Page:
A Collapse into Chaos? The Dancehallisation of Jamaica'


Published: Sunday | February 24, 2008
Kevin O'Brien Chang, Contributor

'I am a human being, so nothing human is strange to me' wrote the Roman poet Terence. Obsessive homophobia aside, this pretty much sums up dancehall. And no artiste better conveys its raw uncensored immediacy than Marion 'Lady Saw' Hall, the most important female artiste and most celebrated slackness performer in Jamaica's music history.

There were significant reggae female stars before her such as Marcia Griffiths, Phyllis Dillon and Patra. But as the first to become a bona fide show headliner and write her own material, Lady Saw sparked something of a cultural revolution. All female dancehall divas stage shows were unthinkable before 'the queen of the dancehall' kicked down the glass door and paved the way for Macka Diamond, Ce'Cille, Tanya Stephens and company.

Sings beautifully

Almost uniquely among deejays, the lightning-tongued 'A' class 'riddim rider' Lady Saw also sings beautifully, as evidenced by Give Me A Reason, Mama G and No Less Than a Woman. She undoubtedly has the talent to be a mainstream international star if properly managed.

Yet, Lady Saw is most famous as perhaps the most accomplished exponent of the obscene in recorded music history. (The real life Marion Hall is apparently nothing like her onstage persona.) She delineates the explicitly graphic with unparalleled skill and her best slackness songs are musically compelling. Even her 'hardcore' has a touch of poetry.

"It sweet him so much, him start bawl tears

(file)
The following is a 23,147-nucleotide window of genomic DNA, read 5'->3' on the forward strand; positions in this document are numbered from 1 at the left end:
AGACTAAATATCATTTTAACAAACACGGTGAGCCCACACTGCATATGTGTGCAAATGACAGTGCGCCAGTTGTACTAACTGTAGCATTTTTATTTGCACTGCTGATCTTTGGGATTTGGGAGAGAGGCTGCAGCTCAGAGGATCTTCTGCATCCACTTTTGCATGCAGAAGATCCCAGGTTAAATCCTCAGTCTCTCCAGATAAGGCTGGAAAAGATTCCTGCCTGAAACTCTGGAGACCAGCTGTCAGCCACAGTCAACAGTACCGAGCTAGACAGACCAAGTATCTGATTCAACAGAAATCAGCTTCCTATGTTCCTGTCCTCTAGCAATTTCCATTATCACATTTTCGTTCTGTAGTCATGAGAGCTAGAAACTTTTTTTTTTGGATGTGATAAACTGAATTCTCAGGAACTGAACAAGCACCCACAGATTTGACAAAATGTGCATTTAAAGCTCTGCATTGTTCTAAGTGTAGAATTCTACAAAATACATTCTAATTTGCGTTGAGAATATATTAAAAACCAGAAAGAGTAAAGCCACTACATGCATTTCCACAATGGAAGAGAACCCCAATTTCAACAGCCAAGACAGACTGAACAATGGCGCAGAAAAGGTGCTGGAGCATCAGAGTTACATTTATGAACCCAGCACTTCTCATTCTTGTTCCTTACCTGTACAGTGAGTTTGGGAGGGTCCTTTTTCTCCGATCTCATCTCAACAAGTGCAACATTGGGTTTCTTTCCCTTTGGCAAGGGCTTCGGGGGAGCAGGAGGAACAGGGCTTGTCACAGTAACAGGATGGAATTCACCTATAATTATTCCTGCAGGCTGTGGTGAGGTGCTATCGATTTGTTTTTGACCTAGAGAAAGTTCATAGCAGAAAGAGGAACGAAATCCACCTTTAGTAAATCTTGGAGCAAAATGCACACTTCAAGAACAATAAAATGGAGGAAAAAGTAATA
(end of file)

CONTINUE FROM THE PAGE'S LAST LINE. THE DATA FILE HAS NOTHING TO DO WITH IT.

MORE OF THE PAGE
When me chip off the top and draw extra gears."

It's not to everyone's taste. But in context slackness at a bubbling dance can be a thrillingly primaeval experience. The established tradition that never fails to drive crowds wild is Boom Bye Bye followed by Love P... Bad and a string of slackness classics like Position, Backshot and Stamina Daddy. It may not be uplifting art, but as they say, it doesn't get any more real. (The invariable pairing of Boom Bye ByeLove P... Bad deserves serious academic study.) and

Nothing is more difficult than to try and describe the feelings generated by music, which by definition expresses what words alone cannot. But a rough analogy to dancehall at its most pungent might be the breaking down of all emotional barriers as the id completely overwhelms the ego and super ego.

In this sense, dancehall is perhaps the purest expression of the Jamaican experience. It's no accident that the most 'anything goes' country on earth has produced the most 'anything goes' music. And, as evidenced by Jamaica's culture worldwide appeal, it's a very attractive and addictive ethos. When everything that is usually suppressed inside has been set gloriously free, well it's hard to get the genie back in the bottle.

Inability to control emotions

This may be the root of both Jamaica's allure and problems. For the flipside of complete emotional liberty is the inability to control your emotions. As good as 'doing whatever you want, whenever you want' might feel in the moment, the rejection of all restraint can mean brawling arguments over the slightest disagreements and violent outbursts at the mildest provocation.

So it's the old chicken and egg paradox. Is dancehall merely a reflection of a slack Jamaican society, or does it encourage Jamaican society to be slack?

It's always a bit of both. One difference with the past is that our authorities have lost control over what people listen to. Truly violent or graphic dancehall songs never come on the radio. But since they can be heard blasting from roadside bars, open window cars, public buses and at nightly dances, 'not fit for airplay' means little today.

You hear lots of songs expressing sentiments that any responsible society would ban from the public sphere. Take Mavado's Amazing Grace